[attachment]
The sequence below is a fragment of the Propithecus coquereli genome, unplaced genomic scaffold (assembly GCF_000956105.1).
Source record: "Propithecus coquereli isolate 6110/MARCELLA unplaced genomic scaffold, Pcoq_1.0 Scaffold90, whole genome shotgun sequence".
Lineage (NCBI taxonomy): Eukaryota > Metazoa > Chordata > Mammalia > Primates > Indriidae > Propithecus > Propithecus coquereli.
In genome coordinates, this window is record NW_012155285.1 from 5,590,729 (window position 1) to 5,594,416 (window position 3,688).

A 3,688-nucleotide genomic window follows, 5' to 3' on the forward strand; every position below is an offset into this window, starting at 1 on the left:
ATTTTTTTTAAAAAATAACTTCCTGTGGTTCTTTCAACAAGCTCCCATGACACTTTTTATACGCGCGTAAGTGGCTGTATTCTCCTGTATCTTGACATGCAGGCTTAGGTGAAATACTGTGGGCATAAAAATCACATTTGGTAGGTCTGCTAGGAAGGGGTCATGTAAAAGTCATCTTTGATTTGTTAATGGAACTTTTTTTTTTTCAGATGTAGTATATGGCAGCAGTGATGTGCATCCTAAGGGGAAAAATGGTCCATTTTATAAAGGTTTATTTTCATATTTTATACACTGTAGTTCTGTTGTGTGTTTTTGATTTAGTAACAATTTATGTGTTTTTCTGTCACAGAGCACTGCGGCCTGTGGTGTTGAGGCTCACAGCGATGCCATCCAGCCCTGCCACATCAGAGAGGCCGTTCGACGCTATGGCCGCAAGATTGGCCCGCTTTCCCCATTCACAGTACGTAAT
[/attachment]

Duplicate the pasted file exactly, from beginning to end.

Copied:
The sequence below is a fragment of the Propithecus coquereli genome, unplaced genomic scaffold (assembly GCF_000956105.1).
Source record: "Propithecus coquereli isolate 6110/MARCELLA unplaced genomic scaffold, Pcoq_1.0 Scaffold90, whole genome shotgun sequence".
Lineage (NCBI taxonomy): Eukaryota > Metazoa > Chordata > Mammalia > Primates > Indriidae > Propithecus > Propithecus coquereli.
In genome coordinates, this window is record NW_012155285.1 from 5,590,729 (window position 1) to 5,594,416 (window position 3,688).

A 3,688-nucleotide genomic window follows, 5' to 3' on the forward strand; every position below is an offset into this window, starting at 1 on the left:
ATTTTTTTTAAAAAATAACTTCCTGTGGTTCTTTCAACAAGCTCCCATGACACTTTTTATACGCGCGTAAGTGGCTGTATTCTCCTGTATCTTGACATGCAGGCTTAGGTGAAATACTGTGGGCATAAAAATCACATTTGGTAGGTCTGCTAGGAAGGGGTCATGTAAAAGTCATCTTTGATTTGTTAATGGAACTTTTTTTTTTTCAGATGTAGTATATGGCAGCAGTGATGTGCATCCTAAGGGGAAAAATGGTCCATTTTATAAAGGTTTATTTTCATATTTTATACACTGTAGTTCTGTTGTGTGTTTTTGATTTAGTAACAATTTATGTGTTTTTCTGTCACAGAGCACTGCGGCCTGTGGTGTTGAGGCTCACAGCGATGCCATCCAGCCCTGCCACATCAGAGAGGCCGTTCGACGCTATGGCCGCAAGATTGGCCCGCTTTCCCCATTCACAGTACGTAAT